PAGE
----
Ge glass has good light transmission performance at 2-16um. By depositing optical coatings on Ge glass, its transmittance can be significantly increased while reducing the reflectivity on the surface of the glass. However, Ge glass cannot transmit light in the visible light wavelength range.


Ge has a content of approximately 0.0007% in the Earth’s crust, making it one of the most dispersed elements in the crust. There are few concentrated germanium ores. A significant amount of Ge exists in various metal silicate ores, sulfide ores, and different types of coal in dispersed form; certain copper, iron, sulfide ores and silver ores also contain Ge; Trace amounts of Ge can be found in rocks, soils, and spring water; limited quantities of Ge are present in many plants. Ge is widely used in the fields of electronics, optics, chemical industry, biomedicine, energy, and other high-tech industries.


As an infrared material, Ge can be used in LWIR and MWIR ranges. In the LWIR range, it is the positive lens in the achromatic doublet lens; while in the MWIR, it is the negative lens in the achromatic doublet lens. This is due to the difference in its dispersion characteristics in the two wavelength ranges. In the MWIR range, Ge is very close to its low absorption band, resulting in rapid changes in its refractive index and significant dispersion. This makes it suitable as a negative power element in an achromatic doublet lens.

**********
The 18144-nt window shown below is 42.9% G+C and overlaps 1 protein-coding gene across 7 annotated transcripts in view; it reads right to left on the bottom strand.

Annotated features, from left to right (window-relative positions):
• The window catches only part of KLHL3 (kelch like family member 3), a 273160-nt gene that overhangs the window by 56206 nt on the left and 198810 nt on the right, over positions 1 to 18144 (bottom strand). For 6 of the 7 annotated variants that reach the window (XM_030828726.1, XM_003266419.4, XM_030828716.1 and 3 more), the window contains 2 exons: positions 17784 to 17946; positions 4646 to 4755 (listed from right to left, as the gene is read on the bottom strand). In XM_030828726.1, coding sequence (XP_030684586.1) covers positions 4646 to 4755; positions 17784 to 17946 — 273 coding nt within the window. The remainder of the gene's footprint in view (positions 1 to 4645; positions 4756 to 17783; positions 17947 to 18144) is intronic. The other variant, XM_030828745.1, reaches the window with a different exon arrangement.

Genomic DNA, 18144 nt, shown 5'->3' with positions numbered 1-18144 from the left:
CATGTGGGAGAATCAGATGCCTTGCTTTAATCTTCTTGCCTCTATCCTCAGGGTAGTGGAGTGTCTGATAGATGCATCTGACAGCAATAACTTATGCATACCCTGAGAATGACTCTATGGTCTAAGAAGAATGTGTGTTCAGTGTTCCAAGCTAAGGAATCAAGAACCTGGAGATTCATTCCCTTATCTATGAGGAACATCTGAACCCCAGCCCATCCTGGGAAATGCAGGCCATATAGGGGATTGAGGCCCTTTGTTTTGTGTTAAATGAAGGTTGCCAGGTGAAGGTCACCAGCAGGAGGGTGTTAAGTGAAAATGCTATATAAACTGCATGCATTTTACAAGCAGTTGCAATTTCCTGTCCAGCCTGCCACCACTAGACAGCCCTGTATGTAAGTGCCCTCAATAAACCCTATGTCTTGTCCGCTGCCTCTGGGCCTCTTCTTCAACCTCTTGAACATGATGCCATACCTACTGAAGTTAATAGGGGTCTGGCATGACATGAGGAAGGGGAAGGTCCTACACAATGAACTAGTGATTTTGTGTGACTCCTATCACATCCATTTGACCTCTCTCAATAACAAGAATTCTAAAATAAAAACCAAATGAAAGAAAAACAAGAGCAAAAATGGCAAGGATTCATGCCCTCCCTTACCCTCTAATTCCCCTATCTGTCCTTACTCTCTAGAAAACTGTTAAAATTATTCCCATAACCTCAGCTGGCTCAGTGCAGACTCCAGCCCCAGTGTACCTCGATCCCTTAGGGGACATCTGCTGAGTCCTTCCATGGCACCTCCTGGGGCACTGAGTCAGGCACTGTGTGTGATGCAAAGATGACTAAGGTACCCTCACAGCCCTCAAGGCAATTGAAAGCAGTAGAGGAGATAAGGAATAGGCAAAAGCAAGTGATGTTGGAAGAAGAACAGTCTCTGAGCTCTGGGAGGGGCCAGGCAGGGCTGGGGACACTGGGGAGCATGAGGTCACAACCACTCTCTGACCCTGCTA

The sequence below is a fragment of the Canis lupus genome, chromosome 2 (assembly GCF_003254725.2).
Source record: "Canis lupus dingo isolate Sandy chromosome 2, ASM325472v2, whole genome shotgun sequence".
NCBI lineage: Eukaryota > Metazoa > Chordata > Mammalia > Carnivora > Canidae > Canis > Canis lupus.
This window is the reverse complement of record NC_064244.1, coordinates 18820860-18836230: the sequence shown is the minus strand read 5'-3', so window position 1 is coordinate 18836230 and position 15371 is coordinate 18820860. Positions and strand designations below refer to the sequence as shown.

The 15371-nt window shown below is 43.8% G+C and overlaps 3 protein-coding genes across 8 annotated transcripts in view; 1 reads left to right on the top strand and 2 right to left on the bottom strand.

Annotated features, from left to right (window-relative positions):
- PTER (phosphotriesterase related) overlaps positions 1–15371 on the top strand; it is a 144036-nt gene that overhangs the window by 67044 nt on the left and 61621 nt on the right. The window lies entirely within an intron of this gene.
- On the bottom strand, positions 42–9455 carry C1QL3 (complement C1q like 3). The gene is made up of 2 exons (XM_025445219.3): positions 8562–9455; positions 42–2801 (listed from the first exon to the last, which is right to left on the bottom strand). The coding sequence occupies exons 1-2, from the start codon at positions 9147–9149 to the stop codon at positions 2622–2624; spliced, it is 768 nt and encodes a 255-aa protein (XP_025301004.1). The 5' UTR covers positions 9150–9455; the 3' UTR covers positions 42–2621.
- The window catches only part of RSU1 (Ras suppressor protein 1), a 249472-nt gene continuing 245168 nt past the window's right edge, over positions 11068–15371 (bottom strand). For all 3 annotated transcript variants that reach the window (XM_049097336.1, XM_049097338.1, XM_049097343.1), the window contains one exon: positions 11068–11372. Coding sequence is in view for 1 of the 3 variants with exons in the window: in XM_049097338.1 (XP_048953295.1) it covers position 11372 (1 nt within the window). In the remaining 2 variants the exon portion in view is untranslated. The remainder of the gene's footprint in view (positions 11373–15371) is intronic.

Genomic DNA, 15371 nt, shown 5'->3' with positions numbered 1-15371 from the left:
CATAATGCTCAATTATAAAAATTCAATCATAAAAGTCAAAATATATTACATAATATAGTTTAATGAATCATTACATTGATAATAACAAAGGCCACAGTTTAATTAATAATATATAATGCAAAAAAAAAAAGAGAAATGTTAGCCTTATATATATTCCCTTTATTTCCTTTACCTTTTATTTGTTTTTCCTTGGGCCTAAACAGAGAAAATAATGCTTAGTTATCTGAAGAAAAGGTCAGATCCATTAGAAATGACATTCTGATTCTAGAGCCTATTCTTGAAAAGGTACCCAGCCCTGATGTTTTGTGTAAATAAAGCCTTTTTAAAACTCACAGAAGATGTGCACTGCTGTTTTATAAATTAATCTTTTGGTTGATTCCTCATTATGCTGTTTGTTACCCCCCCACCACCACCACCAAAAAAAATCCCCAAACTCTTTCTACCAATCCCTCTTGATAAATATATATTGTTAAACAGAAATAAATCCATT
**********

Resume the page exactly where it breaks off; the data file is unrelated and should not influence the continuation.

Ge is a crystalline material that can be produced in the form of single crystals or polycrystals. Depending on the growth process, single crystal Ge is more expensive than polycrystalline Ge. The refractive index of polycrystalline Ge is not uniform enough, primarily due to impurities at grain boundaries, which can affect the image quality on the FPA. Therefore, single crystal Ge is preferred. At high temperatures, Ge material becomes absorptive, and its transmission ratio approaches zero at 200°C.


Ge has a high Knoop hardness and is often used in infrared systems that require high intensity. Due to its high refractive index, anti-reflection coatings are often applied to Ge, with commonly used wavelength ranges of 3-12 μm or 8-12 μm. The transmittance of Ge decreases with increasing temperature, and strictly speaking, its optimal operating temperature is below 100 degrees Celsius. When it is applied to a system that is sensitive to weight requirements, designers should consider the high-density characteristics of Ge. The ratio of lens size to thickness should adhere to processing proportions, while the weight should meet the design requirements.